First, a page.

It's inevitable for fans of certain actors to eagerly await their next project. Unfortunately, that philosophy can sometimes lead to disappointment when an actor's performance turns out to be identical to earlier efforts. Zach Braff is quickly gaining a following based on his roles in Scrubs and Garden State, but his portrayal in The Ex is pretty much the same as his other roles. Luckily for filmgoers, the rest of the cast brings their A-game, especially Arrested Development graduate Jason Bateman.
Tom Reilly (Braff) has it pretty good. His wife Sofia (Amanda Peet) is about to have a baby and he's in line for a promotion at work. Unluckily, Tom's talent for detecting bullshit and inability to let things go quickly land him in the one place he doesn't need to be: the unemployment line. In search of a fresh start, Tom and Sofia move back to her Ohio hometown so he can work in advertising with Sofia's father (Charles Grodin). The task of showing Tom the ropes falls upon the wheelchair-bound Chip (Jason Bateman), who seems to have his sights set on Sofia.
Filmed from a screenplay by first-timers David Guion and Michael Handelman, The Ex is basically two movies stitched together into one. The first is about the relationship between Tom and his wife, and features people making rational decisions and talking things out. The other is about Tom's rivalry with Chip, and features Braff throwing a handicapped man down a flight of stairs and jokes revolving around Bateman's (apparently) gargantuan penis. It's easy to see which movie people might actually be interested in watching, but unfortunately only the first part is given enough screen time to matter. This results in a movie entirely driven by non-existent conflict, which quickly disappears when the characters actually discuss things.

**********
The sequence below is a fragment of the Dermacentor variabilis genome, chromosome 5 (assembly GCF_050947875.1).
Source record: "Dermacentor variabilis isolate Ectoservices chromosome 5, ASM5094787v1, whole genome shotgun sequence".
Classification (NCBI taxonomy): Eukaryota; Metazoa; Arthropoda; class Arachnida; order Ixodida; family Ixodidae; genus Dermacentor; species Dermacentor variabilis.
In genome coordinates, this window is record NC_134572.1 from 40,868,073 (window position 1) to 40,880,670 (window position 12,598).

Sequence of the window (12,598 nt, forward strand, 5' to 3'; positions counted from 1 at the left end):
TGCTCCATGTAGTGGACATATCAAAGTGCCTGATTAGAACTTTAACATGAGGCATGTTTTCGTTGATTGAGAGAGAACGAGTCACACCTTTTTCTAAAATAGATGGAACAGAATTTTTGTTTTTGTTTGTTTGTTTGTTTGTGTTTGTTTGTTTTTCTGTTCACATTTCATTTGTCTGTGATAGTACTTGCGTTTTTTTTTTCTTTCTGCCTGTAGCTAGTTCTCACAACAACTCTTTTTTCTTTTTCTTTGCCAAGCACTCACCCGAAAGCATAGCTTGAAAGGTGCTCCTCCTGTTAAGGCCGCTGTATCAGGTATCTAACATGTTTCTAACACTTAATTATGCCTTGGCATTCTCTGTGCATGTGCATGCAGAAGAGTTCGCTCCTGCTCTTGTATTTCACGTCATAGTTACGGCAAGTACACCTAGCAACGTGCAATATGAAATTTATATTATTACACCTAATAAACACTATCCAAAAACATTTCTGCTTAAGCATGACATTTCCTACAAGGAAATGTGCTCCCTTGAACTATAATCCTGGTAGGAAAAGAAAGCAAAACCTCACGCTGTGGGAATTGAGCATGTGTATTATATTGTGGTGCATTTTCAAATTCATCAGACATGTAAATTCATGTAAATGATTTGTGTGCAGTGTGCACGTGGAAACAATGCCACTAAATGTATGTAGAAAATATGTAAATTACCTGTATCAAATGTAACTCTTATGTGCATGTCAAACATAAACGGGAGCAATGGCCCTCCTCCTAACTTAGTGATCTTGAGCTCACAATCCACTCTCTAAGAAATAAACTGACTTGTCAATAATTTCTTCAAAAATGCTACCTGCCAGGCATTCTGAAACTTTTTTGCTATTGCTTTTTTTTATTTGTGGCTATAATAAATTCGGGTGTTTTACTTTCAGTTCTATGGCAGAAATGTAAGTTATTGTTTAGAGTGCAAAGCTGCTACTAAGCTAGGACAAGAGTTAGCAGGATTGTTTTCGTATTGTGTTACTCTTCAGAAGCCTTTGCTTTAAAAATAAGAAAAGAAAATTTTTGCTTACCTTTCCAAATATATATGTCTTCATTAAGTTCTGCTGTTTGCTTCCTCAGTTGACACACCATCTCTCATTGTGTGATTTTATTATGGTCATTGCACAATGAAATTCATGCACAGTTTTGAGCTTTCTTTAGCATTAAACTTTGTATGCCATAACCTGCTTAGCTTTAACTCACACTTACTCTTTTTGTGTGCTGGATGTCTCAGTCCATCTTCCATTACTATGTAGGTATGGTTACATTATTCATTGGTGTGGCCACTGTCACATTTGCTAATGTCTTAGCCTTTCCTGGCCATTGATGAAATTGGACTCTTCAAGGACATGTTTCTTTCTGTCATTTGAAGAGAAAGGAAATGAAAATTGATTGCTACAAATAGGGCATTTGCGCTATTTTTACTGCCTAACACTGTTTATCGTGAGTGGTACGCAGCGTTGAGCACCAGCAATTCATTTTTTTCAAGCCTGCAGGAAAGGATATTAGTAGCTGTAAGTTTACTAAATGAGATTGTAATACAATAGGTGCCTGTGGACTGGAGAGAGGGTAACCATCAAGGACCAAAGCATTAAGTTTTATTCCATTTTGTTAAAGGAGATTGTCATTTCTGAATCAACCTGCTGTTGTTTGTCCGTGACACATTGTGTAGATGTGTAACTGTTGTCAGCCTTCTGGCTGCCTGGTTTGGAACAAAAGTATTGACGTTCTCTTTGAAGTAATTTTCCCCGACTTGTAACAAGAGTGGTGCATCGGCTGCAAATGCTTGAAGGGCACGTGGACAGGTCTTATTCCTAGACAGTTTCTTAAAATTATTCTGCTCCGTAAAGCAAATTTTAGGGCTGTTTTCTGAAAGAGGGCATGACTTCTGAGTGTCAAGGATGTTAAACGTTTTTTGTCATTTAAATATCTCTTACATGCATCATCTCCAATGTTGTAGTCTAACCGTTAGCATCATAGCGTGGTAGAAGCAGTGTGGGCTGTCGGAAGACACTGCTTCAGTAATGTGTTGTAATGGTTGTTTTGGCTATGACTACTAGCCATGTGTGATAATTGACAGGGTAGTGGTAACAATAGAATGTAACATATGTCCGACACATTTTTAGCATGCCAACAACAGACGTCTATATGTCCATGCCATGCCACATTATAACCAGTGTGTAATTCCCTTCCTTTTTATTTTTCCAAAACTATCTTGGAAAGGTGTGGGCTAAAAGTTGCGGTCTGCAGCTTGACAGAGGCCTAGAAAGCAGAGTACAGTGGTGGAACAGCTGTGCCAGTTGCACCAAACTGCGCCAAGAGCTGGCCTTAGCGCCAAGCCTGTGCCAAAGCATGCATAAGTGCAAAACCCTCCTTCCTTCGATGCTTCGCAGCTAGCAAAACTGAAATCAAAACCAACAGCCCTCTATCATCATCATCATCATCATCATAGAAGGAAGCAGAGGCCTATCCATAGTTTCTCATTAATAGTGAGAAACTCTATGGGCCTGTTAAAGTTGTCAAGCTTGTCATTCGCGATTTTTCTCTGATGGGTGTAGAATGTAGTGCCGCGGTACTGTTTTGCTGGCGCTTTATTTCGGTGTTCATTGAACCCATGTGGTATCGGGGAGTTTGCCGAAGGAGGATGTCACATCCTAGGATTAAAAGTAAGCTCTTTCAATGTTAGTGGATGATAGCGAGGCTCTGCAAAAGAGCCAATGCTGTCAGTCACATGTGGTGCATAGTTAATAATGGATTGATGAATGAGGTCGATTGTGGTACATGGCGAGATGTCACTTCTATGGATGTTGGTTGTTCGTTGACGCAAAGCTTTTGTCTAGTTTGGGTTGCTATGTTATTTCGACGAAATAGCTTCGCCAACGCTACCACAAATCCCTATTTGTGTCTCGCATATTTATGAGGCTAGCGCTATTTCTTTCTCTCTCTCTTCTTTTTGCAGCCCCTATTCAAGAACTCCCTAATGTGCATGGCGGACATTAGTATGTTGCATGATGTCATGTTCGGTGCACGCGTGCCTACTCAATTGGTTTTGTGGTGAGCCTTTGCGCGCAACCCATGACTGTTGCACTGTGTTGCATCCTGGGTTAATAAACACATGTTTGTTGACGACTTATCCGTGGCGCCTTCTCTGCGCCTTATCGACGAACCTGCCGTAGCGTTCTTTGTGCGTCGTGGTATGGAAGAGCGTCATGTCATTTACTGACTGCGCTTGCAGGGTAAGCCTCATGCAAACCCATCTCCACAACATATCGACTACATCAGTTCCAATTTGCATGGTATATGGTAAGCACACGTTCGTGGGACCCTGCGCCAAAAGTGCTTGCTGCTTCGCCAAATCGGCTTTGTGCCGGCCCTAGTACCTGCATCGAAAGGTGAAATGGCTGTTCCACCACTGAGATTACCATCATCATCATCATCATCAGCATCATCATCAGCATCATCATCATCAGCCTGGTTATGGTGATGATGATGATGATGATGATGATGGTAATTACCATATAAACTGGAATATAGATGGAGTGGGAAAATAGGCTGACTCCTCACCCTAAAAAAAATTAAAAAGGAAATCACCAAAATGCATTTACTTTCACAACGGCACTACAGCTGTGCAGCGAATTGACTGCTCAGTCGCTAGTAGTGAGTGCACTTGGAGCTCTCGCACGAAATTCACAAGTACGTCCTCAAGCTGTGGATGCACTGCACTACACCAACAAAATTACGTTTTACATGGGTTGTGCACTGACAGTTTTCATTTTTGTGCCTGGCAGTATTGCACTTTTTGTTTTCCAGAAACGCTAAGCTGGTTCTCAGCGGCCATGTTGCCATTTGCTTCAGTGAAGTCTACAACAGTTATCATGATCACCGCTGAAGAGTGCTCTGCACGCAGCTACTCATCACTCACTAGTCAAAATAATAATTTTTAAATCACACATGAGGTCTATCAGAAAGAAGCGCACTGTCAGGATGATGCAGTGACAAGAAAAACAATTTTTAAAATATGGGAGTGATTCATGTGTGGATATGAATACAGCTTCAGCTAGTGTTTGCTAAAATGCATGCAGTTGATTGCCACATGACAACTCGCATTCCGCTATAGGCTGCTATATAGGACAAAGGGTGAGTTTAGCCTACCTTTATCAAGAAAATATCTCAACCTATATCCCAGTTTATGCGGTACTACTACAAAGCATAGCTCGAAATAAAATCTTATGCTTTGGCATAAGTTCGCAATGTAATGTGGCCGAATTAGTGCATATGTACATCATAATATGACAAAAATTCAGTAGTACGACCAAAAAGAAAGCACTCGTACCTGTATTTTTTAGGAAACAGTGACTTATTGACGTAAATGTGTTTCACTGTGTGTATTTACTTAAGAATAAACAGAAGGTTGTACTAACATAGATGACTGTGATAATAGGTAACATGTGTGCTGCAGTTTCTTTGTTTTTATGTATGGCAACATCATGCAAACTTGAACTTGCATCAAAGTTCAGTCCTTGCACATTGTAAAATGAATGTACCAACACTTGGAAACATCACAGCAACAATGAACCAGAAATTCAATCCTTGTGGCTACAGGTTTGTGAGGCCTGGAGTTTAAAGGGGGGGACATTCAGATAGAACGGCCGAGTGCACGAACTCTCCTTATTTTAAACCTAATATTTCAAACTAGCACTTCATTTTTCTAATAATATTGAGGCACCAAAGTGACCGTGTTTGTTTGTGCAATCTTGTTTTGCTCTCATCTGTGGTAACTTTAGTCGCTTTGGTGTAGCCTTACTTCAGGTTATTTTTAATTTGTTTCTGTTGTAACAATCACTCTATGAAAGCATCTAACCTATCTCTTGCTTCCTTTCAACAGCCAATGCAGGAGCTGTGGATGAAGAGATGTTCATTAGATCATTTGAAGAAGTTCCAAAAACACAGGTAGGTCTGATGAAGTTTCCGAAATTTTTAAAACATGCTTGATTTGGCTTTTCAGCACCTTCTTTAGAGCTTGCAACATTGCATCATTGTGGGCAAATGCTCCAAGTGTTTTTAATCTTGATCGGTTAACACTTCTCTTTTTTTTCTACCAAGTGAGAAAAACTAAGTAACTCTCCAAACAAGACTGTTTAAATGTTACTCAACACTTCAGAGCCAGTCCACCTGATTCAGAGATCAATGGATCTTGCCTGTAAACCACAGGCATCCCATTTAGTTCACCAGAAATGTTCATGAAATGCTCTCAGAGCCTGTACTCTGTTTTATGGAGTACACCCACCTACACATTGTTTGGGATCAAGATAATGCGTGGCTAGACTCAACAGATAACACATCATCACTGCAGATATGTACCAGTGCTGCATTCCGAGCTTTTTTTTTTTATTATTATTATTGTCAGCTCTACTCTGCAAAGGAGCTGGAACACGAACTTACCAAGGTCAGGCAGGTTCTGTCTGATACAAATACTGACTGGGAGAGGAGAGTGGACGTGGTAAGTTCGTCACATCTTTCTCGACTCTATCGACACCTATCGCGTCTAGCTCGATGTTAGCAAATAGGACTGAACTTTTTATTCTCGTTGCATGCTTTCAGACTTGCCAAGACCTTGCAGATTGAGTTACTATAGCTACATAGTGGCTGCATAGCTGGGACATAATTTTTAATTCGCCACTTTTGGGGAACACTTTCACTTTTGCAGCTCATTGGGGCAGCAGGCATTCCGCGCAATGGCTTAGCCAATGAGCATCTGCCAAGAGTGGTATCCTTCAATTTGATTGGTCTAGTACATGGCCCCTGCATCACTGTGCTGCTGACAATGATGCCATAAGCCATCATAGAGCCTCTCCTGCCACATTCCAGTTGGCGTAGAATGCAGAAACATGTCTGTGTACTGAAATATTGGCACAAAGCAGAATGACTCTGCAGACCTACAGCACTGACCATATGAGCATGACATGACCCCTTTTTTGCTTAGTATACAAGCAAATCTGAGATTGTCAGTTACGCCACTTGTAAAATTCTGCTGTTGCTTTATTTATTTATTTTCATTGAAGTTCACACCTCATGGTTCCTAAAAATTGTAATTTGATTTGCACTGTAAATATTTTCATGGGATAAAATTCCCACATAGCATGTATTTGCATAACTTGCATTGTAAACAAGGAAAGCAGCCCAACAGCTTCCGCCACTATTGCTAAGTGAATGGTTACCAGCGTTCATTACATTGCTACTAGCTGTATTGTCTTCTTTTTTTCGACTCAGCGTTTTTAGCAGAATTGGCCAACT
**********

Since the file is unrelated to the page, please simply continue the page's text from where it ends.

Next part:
Despite the illogical writing, the acting is fine. While Braff and Peet stick to playing the same stock characters they always do, Bateman is uproarious while playing against type as Braff's rival. In his first role in 13 years, Charles Grodin harkens back to his days as the high-strung father in the Beethoven films, but never quite hits the same intensity level. Donal Logue steals scenes as the New Agey boss of the advertising agency, while recent Oscar nominee Amy Adams makes a brief appearance as the leader of a baby yoga group.
The first major feature-length from veteran music video director Jesse Peretz, The Ex sat completed on the shelf for months before the Weinstein Company decided to release it amidst the glut of summer blockbusters. Despite flaws, The Ex has its entertaining moments, most of them based on the antics of Bateman and the supporting cast rather than the stars. While probably not something audiences will flock to theatres to see, it'll make a fine substitute for Braff fans the next time all the copies of Garden State are rented out.